From ‘ You’re what you eat’, 5 Feb 2012, article by Sumiko Tan, Lifestyle, Sunday Times.
…Growing up, I had shark’s fin soup coming out of my ears. At any one time, we’d have pots of it in the fridge where it would have turned into jelly and had to be heated up…While I didn’t dislike the dish – the fins are tasteless but the soup is flavourful – I developed something of a phobia for it.
Those days, no one batted an eyelid about eating shark’s fin soup. The Chinese have for centuries revered shark’s fin as a delicacy and it was served as a treat – a symbol of respect, honour and prosperity. Today, no one can escape the bad press surrounding it.
…I would never order a bowl of shark’s fin soup for myself…But if I am served a bowl of shark’s fin – like at my recent Chinese New Year’s Eve reunion dinner – I will take it.
I’ll take it because it is there. I’ll take it because the soup is tasty. I’ll take it because it will be a sheer waste of money to leave it untouched to be then thrown away. Mostly, though, I’ll take it because it will be rude to my host if I don’t.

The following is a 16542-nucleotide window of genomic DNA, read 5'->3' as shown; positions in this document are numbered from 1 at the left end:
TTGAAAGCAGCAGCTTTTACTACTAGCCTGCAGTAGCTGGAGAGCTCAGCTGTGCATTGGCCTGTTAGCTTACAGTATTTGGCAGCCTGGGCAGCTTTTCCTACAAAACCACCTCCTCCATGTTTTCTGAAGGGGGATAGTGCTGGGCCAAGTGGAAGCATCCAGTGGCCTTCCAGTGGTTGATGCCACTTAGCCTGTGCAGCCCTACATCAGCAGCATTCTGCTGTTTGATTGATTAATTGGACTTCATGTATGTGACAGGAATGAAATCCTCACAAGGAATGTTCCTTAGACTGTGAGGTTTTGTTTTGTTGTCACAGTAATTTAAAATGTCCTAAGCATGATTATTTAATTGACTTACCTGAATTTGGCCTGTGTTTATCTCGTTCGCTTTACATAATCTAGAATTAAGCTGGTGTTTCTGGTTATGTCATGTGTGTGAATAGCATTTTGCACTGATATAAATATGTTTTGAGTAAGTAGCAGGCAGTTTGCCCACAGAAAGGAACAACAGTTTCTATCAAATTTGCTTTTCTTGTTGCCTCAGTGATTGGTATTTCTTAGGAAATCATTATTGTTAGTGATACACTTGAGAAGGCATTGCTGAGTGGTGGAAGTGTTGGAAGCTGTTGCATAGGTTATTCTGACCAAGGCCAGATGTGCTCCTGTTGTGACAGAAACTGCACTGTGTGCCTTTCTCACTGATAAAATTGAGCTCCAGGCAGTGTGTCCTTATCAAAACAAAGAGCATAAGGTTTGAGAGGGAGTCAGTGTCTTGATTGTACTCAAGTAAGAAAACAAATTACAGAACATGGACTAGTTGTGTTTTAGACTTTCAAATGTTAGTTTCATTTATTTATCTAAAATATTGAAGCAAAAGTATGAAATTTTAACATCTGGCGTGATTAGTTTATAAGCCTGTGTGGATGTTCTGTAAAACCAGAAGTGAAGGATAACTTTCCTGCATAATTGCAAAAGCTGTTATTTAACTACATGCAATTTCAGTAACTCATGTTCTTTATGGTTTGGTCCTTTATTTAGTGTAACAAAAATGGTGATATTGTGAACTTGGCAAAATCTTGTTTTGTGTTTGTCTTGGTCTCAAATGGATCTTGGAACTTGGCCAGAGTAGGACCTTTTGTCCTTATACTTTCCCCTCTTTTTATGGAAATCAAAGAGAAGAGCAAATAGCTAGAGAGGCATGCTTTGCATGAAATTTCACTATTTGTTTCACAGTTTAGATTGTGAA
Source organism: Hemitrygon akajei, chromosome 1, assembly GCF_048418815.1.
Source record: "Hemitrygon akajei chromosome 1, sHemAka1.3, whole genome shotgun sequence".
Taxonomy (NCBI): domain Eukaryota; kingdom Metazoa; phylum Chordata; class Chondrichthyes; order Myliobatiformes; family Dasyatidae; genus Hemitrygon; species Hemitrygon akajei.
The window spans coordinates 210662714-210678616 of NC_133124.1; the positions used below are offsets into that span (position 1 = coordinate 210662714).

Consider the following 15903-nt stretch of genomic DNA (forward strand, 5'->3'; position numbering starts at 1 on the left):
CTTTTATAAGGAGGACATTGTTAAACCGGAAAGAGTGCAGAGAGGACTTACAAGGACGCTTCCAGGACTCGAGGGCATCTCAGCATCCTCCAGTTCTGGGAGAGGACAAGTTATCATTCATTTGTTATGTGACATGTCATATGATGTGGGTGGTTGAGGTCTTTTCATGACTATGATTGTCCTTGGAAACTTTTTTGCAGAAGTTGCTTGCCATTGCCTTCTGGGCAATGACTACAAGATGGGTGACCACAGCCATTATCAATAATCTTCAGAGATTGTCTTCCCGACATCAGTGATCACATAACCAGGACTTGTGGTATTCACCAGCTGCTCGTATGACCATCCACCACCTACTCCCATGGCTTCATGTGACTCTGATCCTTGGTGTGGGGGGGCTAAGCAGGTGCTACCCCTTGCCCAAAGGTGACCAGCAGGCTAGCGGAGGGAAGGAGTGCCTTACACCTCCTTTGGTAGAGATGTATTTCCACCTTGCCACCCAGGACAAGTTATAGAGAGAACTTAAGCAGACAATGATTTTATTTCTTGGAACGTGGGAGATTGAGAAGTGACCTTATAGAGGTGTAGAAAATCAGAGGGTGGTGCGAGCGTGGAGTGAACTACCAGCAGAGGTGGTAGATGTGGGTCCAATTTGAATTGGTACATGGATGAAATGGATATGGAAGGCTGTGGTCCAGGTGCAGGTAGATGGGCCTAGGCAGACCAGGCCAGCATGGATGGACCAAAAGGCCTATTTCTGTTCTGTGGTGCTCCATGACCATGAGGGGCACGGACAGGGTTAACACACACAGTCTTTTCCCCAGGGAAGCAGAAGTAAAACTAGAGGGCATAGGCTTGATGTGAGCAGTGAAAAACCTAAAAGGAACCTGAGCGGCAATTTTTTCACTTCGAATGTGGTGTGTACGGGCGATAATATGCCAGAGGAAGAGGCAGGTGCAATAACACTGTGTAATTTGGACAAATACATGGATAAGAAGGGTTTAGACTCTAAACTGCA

…In my world view, animals – unless they have been domesticated – were created to be killed by humans for food. And if you’ve watched documentaries, you’ll know animals in the wild are vicious. They rip apart and kill each other all the time, whether for food or to protect themselves or their young. It’s all part of nature and the cycle of life, so why are some people so hung up about what animals might be ‘feeling’?
(See more of her article under Comments below)
Perhaps at some point in history sharks were as abundant as ikan bilis, that Sumiko could afford to ‘get sick’ of shark’s fin soup, but from my own experience encountering unsavoury comments from shark-lovers on a previous post, she’s asking for a brutal slugfest from eco-warriors all over the country.
Here are some nasty remarks from the Twitterverse:
Sumiko Tan – you might want to read a few books on ethical consumption before you excrete what’s passes for an opinion. I am happy to help.
Sumiko Tan the Apex predator
Who cares if you continue to eat sharks’ fins or not Sumiko tan! Waste of newspaper space. Completely skipped her musings n read abt fd.